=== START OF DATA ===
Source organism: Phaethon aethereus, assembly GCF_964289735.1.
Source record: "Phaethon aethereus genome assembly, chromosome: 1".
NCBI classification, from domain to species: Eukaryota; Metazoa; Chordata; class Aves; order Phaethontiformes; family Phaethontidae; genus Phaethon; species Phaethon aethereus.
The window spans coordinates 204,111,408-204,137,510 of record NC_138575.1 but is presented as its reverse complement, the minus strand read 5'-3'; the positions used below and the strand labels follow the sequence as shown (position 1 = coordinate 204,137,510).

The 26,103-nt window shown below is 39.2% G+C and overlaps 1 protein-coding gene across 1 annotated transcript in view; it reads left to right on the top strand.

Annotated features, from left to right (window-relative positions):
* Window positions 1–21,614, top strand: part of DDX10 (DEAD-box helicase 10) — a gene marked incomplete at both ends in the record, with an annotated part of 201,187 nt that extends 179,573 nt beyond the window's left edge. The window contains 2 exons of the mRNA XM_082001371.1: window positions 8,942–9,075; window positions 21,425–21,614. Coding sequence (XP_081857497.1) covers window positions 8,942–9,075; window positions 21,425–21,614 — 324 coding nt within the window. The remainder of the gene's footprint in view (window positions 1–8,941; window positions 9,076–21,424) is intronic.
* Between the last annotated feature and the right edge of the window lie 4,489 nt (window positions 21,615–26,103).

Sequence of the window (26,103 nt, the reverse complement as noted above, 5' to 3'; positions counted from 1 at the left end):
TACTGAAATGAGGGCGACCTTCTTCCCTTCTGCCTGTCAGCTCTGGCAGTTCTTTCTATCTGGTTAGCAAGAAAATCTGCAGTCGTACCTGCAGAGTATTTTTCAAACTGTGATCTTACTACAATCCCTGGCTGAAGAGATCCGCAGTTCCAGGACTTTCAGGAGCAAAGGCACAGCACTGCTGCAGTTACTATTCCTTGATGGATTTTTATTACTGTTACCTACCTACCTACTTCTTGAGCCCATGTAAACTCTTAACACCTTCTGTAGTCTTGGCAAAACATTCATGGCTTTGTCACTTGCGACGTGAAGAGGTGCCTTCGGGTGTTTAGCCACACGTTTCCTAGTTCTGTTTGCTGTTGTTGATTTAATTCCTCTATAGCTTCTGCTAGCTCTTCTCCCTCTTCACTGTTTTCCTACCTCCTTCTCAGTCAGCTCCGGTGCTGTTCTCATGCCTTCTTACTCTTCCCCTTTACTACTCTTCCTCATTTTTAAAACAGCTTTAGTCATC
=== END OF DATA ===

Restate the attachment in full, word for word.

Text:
Source organism: Phaethon aethereus, assembly GCF_964289735.1.
Source record: "Phaethon aethereus genome assembly, chromosome: 1".
NCBI classification, from domain to species: Eukaryota; Metazoa; Chordata; class Aves; order Phaethontiformes; family Phaethontidae; genus Phaethon; species Phaethon aethereus.
The window spans coordinates 204,111,408-204,137,510 of record NC_138575.1 but is presented as its reverse complement, the minus strand read 5'-3'; the positions used below and the strand labels follow the sequence as shown (position 1 = coordinate 204,137,510).

The 26,103-nt window shown below is 39.2% G+C and overlaps 1 protein-coding gene across 1 annotated transcript in view; it reads left to right on the top strand.

Annotated features, from left to right (window-relative positions):
* Window positions 1–21,614, top strand: part of DDX10 (DEAD-box helicase 10) — a gene marked incomplete at both ends in the record, with an annotated part of 201,187 nt that extends 179,573 nt beyond the window's left edge. The window contains 2 exons of the mRNA XM_082001371.1: window positions 8,942–9,075; window positions 21,425–21,614. Coding sequence (XP_081857497.1) covers window positions 8,942–9,075; window positions 21,425–21,614 — 324 coding nt within the window. The remainder of the gene's footprint in view (window positions 1–8,941; window positions 9,076–21,424) is intronic.
* Between the last annotated feature and the right edge of the window lie 4,489 nt (window positions 21,615–26,103).

Sequence of the window (26,103 nt, the reverse complement as noted above, 5' to 3'; positions counted from 1 at the left end):
TACTGAAATGAGGGCGACCTTCTTCCCTTCTGCCTGTCAGCTCTGGCAGTTCTTTCTATCTGGTTAGCAAGAAAATCTGCAGTCGTACCTGCAGAGTATTTTTCAAACTGTGATCTTACTACAATCCCTGGCTGAAGAGATCCGCAGTTCCAGGACTTTCAGGAGCAAAGGCACAGCACTGCTGCAGTTACTATTCCTTGATGGATTTTTATTACTGTTACCTACCTACCTACTTCTTGAGCCCATGTAAACTCTTAACACCTTCTGTAGTCTTGGCAAAACATTCATGGCTTTGTCACTTGCGACGTGAAGAGGTGCCTTCGGGTGTTTAGCCACACGTTTCCTAGTTCTGTTTGCTGTTGTTGATTTAATTCCTCTATAGCTTCTGCTAGCTCTTCTCCCTCTTCACTGTTTTCCTACCTCCTTCTCAGTCAGCTCCGGTGCTGTTCTCATGCCTTCTTACTCTTCCCCTTTACTACTCTTCCTCATTTTTAAAACAGCTTTAGTCATC